Monday, July 22, 2013

Contrast in Supporting Characters



Guest post by James Lear




 Nearly all the characters in my novels are based on real people – either people that I know, or men that I see at the gym or in the cafe or walking down the street. When I’m putting together a plot and need a certain type in a certain situation, I have a mental card index of men to draw on. The hero of The Hardest Thing, Dan Stagg, is modeled on a regular at the gym – physically, at least. He’s very attractive, I’ve hardly exchanged five words with him, and he has no idea that I’ve made him do all these appalling things in fiction.

Of the supporting cast, the one I like most is Kenny, the dark-haired, furry young guy that Dan encounters in the woods, who helps him to evade the police. In the first draft of the novel, Kenny played a much bigger role – in fact, he was going to be the main romantic interest. But it turned out too complicated, and I decided to focus on the much more dramatic relationship between Dan and the vain, troubled Jody. 
                

The inspiration behind Kenny is pretty typical of the James Lear method of characterization: I was on holiday in New England a couple of years ago with my husband, and we were stocking up in Wal-Mart in a small town in New Hampshire, just near the Vermont border, when we spied a very sexy young guy wearing mechanic’s coveralls waiting at the check-out. He was short, slim and dark-haired, and from what we could see he had a very hairy chest. I didn’t exactly stalk him, but I did engage him in conversation – he was buying a gas lighter, and made some joke about using it to light a bong. That was all. Later on we saw him in the car park, sitting in a beat-up old Chevrolet that he was obviously fixing up. There was something very sexy about that encounter, even though nothing happened, and it got elaborated into the character of Kenny, the closeted, cock-hungry mechanic.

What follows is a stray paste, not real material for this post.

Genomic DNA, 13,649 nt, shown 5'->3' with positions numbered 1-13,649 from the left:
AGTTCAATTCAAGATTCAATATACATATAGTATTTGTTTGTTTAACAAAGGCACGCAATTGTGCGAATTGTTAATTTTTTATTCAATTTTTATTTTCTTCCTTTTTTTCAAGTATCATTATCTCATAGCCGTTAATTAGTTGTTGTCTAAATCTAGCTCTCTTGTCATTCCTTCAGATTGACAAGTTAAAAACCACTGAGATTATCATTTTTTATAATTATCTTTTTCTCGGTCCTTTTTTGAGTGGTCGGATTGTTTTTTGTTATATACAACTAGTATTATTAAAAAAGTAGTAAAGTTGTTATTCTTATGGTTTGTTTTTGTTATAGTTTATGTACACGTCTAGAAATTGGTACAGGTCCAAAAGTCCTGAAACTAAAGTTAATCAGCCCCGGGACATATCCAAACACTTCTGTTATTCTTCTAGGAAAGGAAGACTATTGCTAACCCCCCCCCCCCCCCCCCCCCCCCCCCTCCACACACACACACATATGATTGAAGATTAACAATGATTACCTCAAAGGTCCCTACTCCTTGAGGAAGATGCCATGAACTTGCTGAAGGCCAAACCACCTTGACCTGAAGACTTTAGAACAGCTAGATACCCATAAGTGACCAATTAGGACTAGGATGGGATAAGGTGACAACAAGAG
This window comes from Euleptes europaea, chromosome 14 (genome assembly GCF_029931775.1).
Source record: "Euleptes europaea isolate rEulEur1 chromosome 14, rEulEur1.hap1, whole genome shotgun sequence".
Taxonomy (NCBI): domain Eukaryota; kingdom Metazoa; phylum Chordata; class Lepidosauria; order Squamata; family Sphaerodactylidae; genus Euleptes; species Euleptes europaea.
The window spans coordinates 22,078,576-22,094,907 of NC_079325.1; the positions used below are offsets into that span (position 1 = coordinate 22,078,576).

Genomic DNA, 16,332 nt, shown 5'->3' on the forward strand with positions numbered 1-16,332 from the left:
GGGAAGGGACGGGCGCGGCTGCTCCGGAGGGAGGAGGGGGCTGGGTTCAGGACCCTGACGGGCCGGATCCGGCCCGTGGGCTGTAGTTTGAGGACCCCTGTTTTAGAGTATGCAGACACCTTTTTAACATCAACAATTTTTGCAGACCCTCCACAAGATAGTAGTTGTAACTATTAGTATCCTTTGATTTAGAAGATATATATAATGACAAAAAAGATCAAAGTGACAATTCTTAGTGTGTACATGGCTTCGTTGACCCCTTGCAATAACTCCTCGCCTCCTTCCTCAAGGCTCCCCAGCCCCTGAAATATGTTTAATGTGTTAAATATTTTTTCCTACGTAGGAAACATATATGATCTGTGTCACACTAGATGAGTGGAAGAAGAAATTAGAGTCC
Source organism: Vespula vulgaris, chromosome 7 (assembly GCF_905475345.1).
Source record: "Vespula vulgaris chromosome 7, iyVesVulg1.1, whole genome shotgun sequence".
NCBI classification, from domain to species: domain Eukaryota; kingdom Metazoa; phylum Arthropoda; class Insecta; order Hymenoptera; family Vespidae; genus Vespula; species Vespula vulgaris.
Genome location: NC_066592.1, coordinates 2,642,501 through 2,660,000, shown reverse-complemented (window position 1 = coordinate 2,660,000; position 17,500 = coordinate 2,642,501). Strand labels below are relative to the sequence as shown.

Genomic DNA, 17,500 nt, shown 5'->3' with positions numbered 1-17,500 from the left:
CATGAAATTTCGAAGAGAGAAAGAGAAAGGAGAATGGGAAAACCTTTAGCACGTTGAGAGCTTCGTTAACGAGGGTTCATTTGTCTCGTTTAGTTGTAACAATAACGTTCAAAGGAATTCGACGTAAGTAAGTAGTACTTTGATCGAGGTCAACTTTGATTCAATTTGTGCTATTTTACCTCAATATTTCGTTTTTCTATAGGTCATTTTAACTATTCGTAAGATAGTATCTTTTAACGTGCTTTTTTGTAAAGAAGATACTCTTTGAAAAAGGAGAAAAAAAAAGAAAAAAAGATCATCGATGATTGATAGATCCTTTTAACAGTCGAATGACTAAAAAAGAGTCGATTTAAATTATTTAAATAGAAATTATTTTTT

The important thing about characters like Kenny is that they provide the essential ingredient in gay erotica – contrast. You can’t have two handsome young men banging away: it’s really dull, there’s no drama or tension. Fine in visual porn, very tedious in fiction. You need an imbalance in age or status to get the fireworks going. In The Hardest Thing, the hero is a masculine man in his late thirties – so most of his significant partners are younger, of junior ranks (for the military flashbacks) or, in one case, a good deal older. Kenny is young and very naive, which again contrasts to the extremely experienced Jody. Straight porn has the enduring dynamic of male and female; gay porn needs to capture something of that friction without resorting to stupid cliches of ‘top’ and ‘bottom’. It’s also good for the plot, because there’s drama built into every encounter. A lot of gay erotica is desperately dull because authors want all their characters to be perfect model types. It’s like and Abercrombie and Fitch catalogue, with fucking. That might excite some people, but to me it’s the literary equivalent of MacDonalds.


I'm delighted to have James Lear here -- I'm a big fan of his books. I hope you'll check out The Hardest Thing, which is very sexy and very noir, and very much a gay version of Jack Reacher.

His historical mysteries, including The Back Passage, The Secret Tunnel, and A Sticky End among them, are a great combination of erotica and mystery, and lots of fun.

2 comments:

Jon Michaelsen said...

I've had The Hardest Thing queued up in my "wish" list on amazon since it was first listed for advance purchase...reading Lear's guest blog about his characters sealed the deal and I purchased right away! Thanks for having James Lear as a guest, Neil. I am so looking forward to reading this one...

Neil Plakcy said...

I'm eager to hear what you think of The Hardest Thing, Jon. I had the chance to read an ARC and thought it was terrific.